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    September 14, 2023

    What Should Be in Your Safety Report?

    Safety reports are common in a variety of industries, but what should be included in them?

    Much of your content will depend on your unique company, which is why there is no cut and dry answer. But there are a few general safety metrics that every safety report should include.

    These metrics help you ensure you’re tracking the right objectives in your department and making a noticeable impact on your organization’s health and safety program. Take a look at our top five KPIs to bolster your safety reports.

    #1 – Safety Incidents

    Safety incidents are a mainstay on most safety reports. This lagging indicator is a huge part of gauging a safety program’s effectiveness by comparing incidents over time along with steps you take to mitigate incidents. If you see a decrease in the number of incidents after implementing a certain process or precaution, you might be inclined to say that something’s working well.

    Lagging indicators like this one help you to establish a baseline to measure future progress. It’s purely data-driven and can remove much of the guesswork associated with decision making and actions.

    #2 – Near Misses

    Reporting near misses can help uncover additional safety hazards that could become problematic. It’s also important to realize how a particular issue was averted to raise safety awareness of the problem and help others avoid it in the future.

    #3 – Completed Audits and Inspections

    Audits and inspections are commonplace for any health and safety department. Some of them are required by governing bodies, while others are strictly for internal purposes.

    In either case, documenting the number of audits and inspections and measuring those against other safety-related factors can give you a better understanding of how effective your audits and inspections are.

    For example, if you see a high number of incidents and a low number of inspections compared to another year, it could indicate that a lack of inspections might be a culprit behind the increase in incidents. This is speculation, of course, so examining other components is necessary to gain the right perspective.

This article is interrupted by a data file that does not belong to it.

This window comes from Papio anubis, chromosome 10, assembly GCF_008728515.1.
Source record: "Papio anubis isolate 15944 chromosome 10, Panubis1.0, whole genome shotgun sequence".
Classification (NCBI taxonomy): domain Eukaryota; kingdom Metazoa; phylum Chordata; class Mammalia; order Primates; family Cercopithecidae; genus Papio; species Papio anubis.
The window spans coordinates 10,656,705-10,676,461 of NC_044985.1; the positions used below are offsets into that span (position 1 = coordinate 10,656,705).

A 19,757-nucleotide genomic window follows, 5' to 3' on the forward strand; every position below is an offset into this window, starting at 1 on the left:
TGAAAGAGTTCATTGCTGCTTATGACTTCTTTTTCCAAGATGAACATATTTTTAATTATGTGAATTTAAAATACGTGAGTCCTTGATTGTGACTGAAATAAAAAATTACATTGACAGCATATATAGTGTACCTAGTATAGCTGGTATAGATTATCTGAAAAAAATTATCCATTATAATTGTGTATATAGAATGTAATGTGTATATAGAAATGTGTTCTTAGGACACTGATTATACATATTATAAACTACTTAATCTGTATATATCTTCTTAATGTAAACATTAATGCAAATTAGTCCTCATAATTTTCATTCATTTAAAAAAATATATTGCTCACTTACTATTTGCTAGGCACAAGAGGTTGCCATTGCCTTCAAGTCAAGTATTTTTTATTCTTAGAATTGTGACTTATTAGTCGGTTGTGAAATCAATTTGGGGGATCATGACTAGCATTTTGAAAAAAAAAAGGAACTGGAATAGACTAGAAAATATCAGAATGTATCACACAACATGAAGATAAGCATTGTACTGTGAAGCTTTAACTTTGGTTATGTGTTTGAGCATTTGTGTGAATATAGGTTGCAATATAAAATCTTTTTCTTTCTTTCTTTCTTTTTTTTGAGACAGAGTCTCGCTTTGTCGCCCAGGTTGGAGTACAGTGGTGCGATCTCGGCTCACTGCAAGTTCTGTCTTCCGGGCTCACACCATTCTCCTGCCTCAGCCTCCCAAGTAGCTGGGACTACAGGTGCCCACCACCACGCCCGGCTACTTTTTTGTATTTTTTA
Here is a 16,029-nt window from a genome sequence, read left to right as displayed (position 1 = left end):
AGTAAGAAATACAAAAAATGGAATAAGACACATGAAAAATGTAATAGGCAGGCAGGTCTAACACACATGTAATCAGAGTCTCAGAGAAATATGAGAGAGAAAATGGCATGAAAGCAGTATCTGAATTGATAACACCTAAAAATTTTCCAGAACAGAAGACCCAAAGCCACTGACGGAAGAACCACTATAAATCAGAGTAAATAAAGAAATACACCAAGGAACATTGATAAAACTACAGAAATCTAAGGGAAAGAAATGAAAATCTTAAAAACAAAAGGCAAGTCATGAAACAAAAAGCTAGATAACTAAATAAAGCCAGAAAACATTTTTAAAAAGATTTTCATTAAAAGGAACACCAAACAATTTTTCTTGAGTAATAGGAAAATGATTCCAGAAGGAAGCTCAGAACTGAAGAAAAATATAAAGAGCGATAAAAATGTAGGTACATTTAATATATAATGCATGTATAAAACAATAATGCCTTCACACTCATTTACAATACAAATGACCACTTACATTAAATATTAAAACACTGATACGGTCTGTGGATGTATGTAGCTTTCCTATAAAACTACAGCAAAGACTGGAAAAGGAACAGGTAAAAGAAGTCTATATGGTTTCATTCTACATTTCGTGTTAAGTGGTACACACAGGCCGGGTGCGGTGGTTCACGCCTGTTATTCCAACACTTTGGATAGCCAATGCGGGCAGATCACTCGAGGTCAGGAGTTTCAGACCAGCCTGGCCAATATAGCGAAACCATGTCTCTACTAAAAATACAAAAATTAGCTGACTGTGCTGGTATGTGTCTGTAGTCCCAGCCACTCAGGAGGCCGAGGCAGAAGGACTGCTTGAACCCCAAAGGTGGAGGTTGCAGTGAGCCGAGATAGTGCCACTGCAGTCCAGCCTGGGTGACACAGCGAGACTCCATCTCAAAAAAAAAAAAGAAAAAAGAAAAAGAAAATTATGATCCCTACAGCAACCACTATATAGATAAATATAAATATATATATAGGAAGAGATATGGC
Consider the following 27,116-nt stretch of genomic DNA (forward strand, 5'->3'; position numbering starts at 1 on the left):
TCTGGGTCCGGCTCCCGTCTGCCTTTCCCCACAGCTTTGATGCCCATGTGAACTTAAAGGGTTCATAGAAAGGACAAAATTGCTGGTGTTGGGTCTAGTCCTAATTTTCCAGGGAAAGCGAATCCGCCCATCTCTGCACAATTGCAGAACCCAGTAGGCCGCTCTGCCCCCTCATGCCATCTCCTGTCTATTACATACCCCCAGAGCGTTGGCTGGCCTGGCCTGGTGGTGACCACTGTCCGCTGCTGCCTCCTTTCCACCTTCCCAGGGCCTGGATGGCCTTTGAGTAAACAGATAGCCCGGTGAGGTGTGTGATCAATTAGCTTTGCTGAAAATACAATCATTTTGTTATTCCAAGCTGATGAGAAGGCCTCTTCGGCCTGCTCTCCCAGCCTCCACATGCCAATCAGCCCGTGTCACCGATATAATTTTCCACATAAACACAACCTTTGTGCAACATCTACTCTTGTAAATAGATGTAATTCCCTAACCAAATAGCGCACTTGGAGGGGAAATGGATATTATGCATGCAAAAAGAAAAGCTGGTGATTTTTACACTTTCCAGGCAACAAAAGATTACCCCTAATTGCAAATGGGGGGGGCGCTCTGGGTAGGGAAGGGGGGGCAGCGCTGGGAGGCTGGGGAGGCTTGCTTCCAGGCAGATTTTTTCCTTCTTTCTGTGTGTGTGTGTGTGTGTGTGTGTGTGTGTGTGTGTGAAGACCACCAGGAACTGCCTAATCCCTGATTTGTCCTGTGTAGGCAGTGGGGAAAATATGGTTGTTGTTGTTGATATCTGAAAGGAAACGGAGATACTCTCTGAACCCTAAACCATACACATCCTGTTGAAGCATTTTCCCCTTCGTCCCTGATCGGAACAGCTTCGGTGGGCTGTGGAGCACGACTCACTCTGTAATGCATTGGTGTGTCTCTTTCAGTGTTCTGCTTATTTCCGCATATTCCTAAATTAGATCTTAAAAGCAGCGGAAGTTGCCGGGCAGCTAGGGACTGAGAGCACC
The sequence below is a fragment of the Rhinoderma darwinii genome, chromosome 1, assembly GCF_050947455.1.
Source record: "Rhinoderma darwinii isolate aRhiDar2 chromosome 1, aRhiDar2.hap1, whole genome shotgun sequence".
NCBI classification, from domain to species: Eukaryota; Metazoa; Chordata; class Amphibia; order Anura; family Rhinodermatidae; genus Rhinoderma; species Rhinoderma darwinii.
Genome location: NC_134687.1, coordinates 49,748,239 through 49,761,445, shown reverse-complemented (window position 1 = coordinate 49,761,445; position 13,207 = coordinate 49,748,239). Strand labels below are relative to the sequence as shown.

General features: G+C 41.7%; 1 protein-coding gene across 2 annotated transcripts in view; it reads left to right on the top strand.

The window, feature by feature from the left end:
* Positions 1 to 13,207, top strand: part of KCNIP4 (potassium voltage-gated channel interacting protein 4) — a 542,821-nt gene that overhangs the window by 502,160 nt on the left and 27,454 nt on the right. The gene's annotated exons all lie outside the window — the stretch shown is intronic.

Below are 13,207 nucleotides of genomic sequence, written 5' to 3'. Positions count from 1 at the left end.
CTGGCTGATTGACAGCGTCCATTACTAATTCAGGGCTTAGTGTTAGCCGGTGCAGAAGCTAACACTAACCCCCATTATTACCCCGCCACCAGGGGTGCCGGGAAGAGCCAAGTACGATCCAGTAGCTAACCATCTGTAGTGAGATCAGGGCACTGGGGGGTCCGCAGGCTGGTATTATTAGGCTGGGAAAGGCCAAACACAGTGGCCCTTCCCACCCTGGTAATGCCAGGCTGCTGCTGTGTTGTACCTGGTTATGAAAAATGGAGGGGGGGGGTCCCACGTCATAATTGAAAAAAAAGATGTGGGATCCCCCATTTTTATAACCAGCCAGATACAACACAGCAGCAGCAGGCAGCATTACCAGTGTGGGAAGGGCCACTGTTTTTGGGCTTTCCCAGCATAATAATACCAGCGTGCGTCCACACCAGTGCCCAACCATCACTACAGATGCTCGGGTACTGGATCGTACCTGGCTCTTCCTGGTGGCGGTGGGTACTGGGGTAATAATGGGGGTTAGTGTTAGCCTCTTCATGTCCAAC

#4 – Employee Safety Training

    Tracking employee safety training completion can be a tedious, time-consuming process, but it’s one of the most essential parts of safety reporting. Staying on top of which team members have up-to-date training certificates and which ones are about to expire can help managers take a proactive approach in improving workplace safety and compliance. See how training tracking software can help improve your training program.

    Training at all levels, from hourly employees to company leadership, is critical in creating a safe workplace organization. Staying on top of this valuable component shows your commitment to maintaining a safe workplace and can help inspire others to do the same.

    #5 – Worker Engagement

    Engaged workers are safe, productive workers. The more you can engage them in workplace safety, the more likely they are to follow through, stick to the rules, and encourage others to do the same.

    Worker engagement takes many forms, from participating in training and safety talks to reporting incidents and near misses to conducting timely inspections and offering suggestions or feedback.

    Tracking worker engagement can be difficult, especially if you don’t have an established process to collect their participation. Because there are so many ways a worker can engage with the safety program, there are various touchpoints that can monitor their involvement. For example, your training might be computer-automated, but safety meetings might rely on a manual sign-in sheet.

    Creating a single way to document engagement can help you better identify workers who are actively involved in the safety culture. Ideally, everyone will be on this radar, but knowing for sure can help you identify those who might be more at risk than others.

    Why Did We Choose These KPIs?

    Truth be told, there are lots of different things you can track and measure in a health and safety program. We chose these five because they can be applied to almost any industry or company. Plus, they are equal parts: specific, measurable, achievable, relevant, and timely – SMART.

    You may find other important metrics to include, but the above five will give you data-driven insights into your health and safety program to help you make educated decisions for improvements and advancements.

    We’d love to hear your thoughts. Drop us a comment below or reach out to our team to learn how you can strengthen your safety reports.

    Further reading: How to Measure the Success of Your EHS Program

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